Vesper Flights by Helen MacDonald

About Helen MacDonald

Helen Macdonald (born 1970) is an English writer, naturalist, and an Affiliated Research Scholar at the University of Cambridge Department of History and Philosophy of Science. She is best known as the author of H is for Hawk, which won the 2014 Samuel Johnson Prize and Costa Book Award. In 2016, it also won the Prix du Meilleur Livre Étranger in France. (Source: Wiki)

Vesper Flights – A Summary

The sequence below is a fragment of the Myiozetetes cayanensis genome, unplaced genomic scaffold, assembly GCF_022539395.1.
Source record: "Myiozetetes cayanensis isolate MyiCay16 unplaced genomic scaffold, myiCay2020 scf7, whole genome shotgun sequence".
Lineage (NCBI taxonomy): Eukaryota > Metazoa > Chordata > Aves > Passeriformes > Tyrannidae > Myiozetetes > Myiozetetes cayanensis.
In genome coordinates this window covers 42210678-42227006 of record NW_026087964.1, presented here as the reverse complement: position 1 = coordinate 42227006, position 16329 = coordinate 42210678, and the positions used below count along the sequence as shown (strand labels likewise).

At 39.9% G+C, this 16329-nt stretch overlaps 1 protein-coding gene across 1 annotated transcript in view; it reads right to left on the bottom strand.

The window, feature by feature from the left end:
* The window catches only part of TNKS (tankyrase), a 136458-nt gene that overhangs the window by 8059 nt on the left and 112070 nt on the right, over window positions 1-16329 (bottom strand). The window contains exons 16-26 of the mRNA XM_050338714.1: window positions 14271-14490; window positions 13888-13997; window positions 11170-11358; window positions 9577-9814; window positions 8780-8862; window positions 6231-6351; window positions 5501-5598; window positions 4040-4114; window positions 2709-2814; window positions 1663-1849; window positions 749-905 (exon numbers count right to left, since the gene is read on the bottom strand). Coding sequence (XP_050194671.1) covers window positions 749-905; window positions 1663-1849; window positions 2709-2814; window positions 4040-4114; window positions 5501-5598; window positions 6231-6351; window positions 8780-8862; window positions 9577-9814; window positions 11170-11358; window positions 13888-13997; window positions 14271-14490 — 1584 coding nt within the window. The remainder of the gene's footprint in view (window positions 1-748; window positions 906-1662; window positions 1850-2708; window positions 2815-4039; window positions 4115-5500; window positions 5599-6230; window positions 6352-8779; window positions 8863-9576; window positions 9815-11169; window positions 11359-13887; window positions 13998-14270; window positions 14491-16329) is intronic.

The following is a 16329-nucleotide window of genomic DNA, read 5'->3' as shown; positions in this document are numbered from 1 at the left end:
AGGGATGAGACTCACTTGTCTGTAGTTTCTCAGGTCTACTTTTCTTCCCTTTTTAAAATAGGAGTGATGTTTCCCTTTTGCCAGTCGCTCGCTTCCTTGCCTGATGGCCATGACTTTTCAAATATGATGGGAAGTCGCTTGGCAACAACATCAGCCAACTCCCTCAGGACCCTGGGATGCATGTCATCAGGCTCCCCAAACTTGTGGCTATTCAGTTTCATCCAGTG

“I really like to think my subject is love,” Helen Macdonald says in a conversation with the Guardian. “Love of the world and the things in it. And a lot of the things that I love aren’t human. It’s not that I love them in preference to humans; it is just that I notice them and I want to tell everyone about them. I want to yell: ‘Look at this! Look how cool it is. It’s amazing!’” Yet she adds, “writing about love means you are also writing about death. Because love and death and loss are all part of one thing, really, particularly now with the climate emergency. It is really hard to write about the natural world without writing about grief.” This quote from her might be the best way to summarise her book Vesper Flights.